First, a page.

The most pathetic sound in football is not Ashley Cole's whining but the booing which accompanies Cristiano Ronaldo's every touch. The occupants of the Madejski Stadium, most of whom will have never seen such a richly talented footballer in the flesh, proved as small-minded and xenophobic on Saturday evening as those supporters of Manchester United's other opponents this season.
Grow up. Even if it were true that Ronaldo prompted Wayne Rooney's dismissal in the World Cup, and Rooney's loss of control was a notably more significant factor, Rooney himself has no problem with Ronaldo. As he admitted in his book, he had himself already tried to get Ronaldo sent off in Gelsenkirchen. And if an appeal to supporters' better nature does not work Graeme Murty, the man who marked Ronaldo on Saturday, offered another reason not to boo. The Reading captain said: "My advice would be to leave him alone. You'll make him angry, and you don't want to make him angry."
Anecdotal evidence suggests Murty is right. Ronaldo proved in the World Cup, when he thrashed home the winning penalty against England and then was outstanding in the semi-final against France despite being booed throughout, that he does not lack for character. His worst game this season was against Arsenal last week, the one occasion he has not been constantly jeered by opposing fans. Being booed may help him focus.
With Ryan Giggs injured and Rooney still working his way back to form Ronaldo was United's most potent threat on Saturday. He still tends to over-elaborate and too often picks the wrong option (usually a shot), but he is just 21.
"He'd be on most managers' shopping lists given the chance and I fully understand why Alex [Ferguson] wanted to keep him," said Steve Coppell, Reading's astute manager. "He's a terrific player who will be as good as he wants to be. As well as his pace and ability on the ground he's good in the air. He's six-foot plus and 13 stone."
"He's a brute," added Murty. "It can be like running into a brick wall. I think playing in the Premier League has been the making of him because we don't stand for people diving. He's had to become physically stronger because refs don't give as many free-kicks. He's got all the attributes. He can go both ways, flick it over your head and nutmeg you. The lads were saying 'you've got to try to get close to him' but you can't because his feet are that quick that if you go close he'll just lay it off and then go in behind because he's rapid as well. You've just got to dig in and do your best, and hope that your team-mates can help you out a little bit."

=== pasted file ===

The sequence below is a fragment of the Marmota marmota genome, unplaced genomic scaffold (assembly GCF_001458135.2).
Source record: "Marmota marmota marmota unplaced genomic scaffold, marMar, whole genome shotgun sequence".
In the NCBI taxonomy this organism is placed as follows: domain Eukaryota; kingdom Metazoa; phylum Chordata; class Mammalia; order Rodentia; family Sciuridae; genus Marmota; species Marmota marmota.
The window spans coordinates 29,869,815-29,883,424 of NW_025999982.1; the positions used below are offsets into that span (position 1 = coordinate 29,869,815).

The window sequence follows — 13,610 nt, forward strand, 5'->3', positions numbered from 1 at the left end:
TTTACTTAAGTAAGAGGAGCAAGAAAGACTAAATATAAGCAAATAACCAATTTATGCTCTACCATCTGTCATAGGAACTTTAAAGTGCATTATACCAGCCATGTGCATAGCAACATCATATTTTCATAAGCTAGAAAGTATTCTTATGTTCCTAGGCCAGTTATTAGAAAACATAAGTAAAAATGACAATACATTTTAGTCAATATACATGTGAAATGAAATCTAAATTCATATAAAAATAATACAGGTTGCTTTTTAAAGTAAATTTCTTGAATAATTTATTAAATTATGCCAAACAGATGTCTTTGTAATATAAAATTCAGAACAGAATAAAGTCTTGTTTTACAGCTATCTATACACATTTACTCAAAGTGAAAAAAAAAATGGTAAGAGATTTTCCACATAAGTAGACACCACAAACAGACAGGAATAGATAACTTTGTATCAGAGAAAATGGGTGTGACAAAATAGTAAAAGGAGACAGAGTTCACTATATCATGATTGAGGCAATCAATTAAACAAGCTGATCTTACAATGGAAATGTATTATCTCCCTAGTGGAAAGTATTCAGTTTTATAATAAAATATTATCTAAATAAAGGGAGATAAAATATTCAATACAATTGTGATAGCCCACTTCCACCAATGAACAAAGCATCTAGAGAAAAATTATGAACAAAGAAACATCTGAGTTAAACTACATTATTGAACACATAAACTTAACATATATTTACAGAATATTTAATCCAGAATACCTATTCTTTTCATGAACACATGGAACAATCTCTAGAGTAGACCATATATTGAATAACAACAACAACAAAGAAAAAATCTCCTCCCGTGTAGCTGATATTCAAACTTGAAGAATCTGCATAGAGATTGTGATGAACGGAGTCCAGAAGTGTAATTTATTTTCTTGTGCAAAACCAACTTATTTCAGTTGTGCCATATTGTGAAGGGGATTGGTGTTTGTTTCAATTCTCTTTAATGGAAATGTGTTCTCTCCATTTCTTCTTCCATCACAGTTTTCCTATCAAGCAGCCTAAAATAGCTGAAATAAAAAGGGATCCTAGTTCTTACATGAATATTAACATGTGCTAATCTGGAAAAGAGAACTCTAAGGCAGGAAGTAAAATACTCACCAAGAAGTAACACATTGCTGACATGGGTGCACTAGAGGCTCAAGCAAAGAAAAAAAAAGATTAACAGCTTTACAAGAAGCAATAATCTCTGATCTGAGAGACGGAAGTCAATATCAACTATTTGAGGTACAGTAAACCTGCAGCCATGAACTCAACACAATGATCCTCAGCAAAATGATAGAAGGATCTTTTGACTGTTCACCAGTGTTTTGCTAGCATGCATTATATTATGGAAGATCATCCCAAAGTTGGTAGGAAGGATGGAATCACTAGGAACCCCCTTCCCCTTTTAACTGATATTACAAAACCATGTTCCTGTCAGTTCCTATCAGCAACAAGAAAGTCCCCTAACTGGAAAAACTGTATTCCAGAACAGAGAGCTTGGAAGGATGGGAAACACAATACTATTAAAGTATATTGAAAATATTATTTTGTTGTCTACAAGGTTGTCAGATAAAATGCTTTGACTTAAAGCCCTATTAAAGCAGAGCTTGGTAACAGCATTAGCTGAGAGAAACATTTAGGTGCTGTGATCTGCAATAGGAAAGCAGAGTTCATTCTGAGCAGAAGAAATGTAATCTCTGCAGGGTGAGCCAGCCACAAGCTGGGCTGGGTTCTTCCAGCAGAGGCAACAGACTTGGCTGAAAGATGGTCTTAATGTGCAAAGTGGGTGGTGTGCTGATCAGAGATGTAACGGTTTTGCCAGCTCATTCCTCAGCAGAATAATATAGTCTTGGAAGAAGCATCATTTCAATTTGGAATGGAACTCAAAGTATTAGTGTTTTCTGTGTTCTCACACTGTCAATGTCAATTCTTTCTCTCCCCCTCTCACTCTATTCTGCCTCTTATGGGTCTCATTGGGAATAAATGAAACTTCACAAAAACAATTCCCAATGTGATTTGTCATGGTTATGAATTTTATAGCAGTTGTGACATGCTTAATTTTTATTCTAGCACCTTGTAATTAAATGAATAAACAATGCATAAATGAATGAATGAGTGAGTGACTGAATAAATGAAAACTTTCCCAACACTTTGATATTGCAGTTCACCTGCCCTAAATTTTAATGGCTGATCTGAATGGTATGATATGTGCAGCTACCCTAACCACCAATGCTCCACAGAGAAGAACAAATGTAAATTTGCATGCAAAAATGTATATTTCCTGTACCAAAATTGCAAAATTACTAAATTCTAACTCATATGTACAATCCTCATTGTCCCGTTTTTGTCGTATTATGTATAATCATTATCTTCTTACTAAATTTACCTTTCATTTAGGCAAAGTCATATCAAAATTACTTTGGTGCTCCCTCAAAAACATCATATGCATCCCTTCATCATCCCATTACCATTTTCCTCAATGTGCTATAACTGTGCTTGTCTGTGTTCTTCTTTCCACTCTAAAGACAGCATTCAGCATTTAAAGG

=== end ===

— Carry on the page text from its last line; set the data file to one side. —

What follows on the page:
Ronaldo's goal came on one of the few occasions Murty was left isolated. The Portuguese ran at him, turned him, came inside and shot low into the far corner. The boos were satisfyingly stilled but Ronaldo resisted the temptation to return the taunts.
United's players had also been a model of restraint when Peter Walton harshly judged Gary Neville, whose view of Murty's incoming cross was obscured by Kevin Doyle, to have committed handball when the ball reared up at him. Doyle, a boyhood United fan, converted.
If Reading deserved to score for their organisation and endeavour United's territorial dominance and pressure was certainly worth a point. Had Walton seen Stephen Hunt trip Rooney in the box four minutes from time they would have had all three.
At the end Reading and their fans were jubilant, United's reached for their mobiles to complain to 6-0-6. Which, given Reading have not lost at home in 31 matches dating back more than a year, says everything about the gulf in expectation between the Premiership élite and the rest.
Goals: Doyle (pen 48) 1-0; Ronaldo (73) 1-1.
Reading (4-4-2): Hahnemann; Murty (Bikey, 89), Sonko, Ingimarsson, Shorey; Ki-Hyeon (Hunt, 85), Sidwell, Harper, Convey; Lita (Gunnarsson, 76), Doyle. Substitutes not used: Stack (gk), Long.
Manchester United (4-4-1-1): Van der Sar; Neville, Vidic, Ferdinand, Heinze (O'Shea, 70); Fletcher (Solskjaer, 70), Carrick, Richardson (Saha, 58), Ronaldo; Scholes; Rooney. Substitutes not used: Kuszczak (gk), Brown.
Referee: P Walton (Northamptonshire).
Man of the match: Ronaldo.Reuse content